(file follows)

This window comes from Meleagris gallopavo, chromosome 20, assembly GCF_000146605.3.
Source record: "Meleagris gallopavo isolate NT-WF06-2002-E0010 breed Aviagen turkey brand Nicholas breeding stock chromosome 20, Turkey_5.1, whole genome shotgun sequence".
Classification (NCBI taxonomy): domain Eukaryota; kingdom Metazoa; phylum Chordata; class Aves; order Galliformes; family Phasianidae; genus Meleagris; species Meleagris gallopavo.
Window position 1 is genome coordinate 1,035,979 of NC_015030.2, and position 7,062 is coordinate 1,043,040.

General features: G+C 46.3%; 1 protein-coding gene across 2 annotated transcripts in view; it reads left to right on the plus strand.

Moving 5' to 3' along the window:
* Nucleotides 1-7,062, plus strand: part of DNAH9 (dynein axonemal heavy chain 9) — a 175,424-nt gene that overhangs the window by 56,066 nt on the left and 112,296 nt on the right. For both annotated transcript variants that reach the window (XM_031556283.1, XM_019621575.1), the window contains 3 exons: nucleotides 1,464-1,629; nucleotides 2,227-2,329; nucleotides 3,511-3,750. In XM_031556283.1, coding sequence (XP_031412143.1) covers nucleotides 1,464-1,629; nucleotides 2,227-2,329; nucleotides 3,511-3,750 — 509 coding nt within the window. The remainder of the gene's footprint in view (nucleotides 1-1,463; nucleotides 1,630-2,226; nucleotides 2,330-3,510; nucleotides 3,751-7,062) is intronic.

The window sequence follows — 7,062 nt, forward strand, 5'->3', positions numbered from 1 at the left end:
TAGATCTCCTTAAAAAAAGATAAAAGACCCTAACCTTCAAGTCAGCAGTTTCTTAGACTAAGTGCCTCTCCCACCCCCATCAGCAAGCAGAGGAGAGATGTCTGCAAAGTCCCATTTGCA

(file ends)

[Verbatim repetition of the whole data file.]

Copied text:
This window comes from Meleagris gallopavo, chromosome 20, assembly GCF_000146605.3.
Source record: "Meleagris gallopavo isolate NT-WF06-2002-E0010 breed Aviagen turkey brand Nicholas breeding stock chromosome 20, Turkey_5.1, whole genome shotgun sequence".
Classification (NCBI taxonomy): domain Eukaryota; kingdom Metazoa; phylum Chordata; class Aves; order Galliformes; family Phasianidae; genus Meleagris; species Meleagris gallopavo.
Window position 1 is genome coordinate 1,035,979 of NC_015030.2, and position 7,062 is coordinate 1,043,040.

General features: G+C 46.3%; 1 protein-coding gene across 2 annotated transcripts in view; it reads left to right on the plus strand.

Moving 5' to 3' along the window:
* Nucleotides 1-7,062, plus strand: part of DNAH9 (dynein axonemal heavy chain 9) — a 175,424-nt gene that overhangs the window by 56,066 nt on the left and 112,296 nt on the right. For both annotated transcript variants that reach the window (XM_031556283.1, XM_019621575.1), the window contains 3 exons: nucleotides 1,464-1,629; nucleotides 2,227-2,329; nucleotides 3,511-3,750. In XM_031556283.1, coding sequence (XP_031412143.1) covers nucleotides 1,464-1,629; nucleotides 2,227-2,329; nucleotides 3,511-3,750 — 509 coding nt within the window. The remainder of the gene's footprint in view (nucleotides 1-1,463; nucleotides 1,630-2,226; nucleotides 2,330-3,510; nucleotides 3,751-7,062) is intronic.

The window sequence follows — 7,062 nt, forward strand, 5'->3', positions numbered from 1 at the left end:
TAGATCTCCTTAAAAAAAGATAAAAGACCCTAACCTTCAAGTCAGCAGTTTCTTAGACTAAGTGCCTCTCCCACCCCCATCAGCAAGCAGAGGAGAGATGTCTGCAAAGTCCCATTTGCA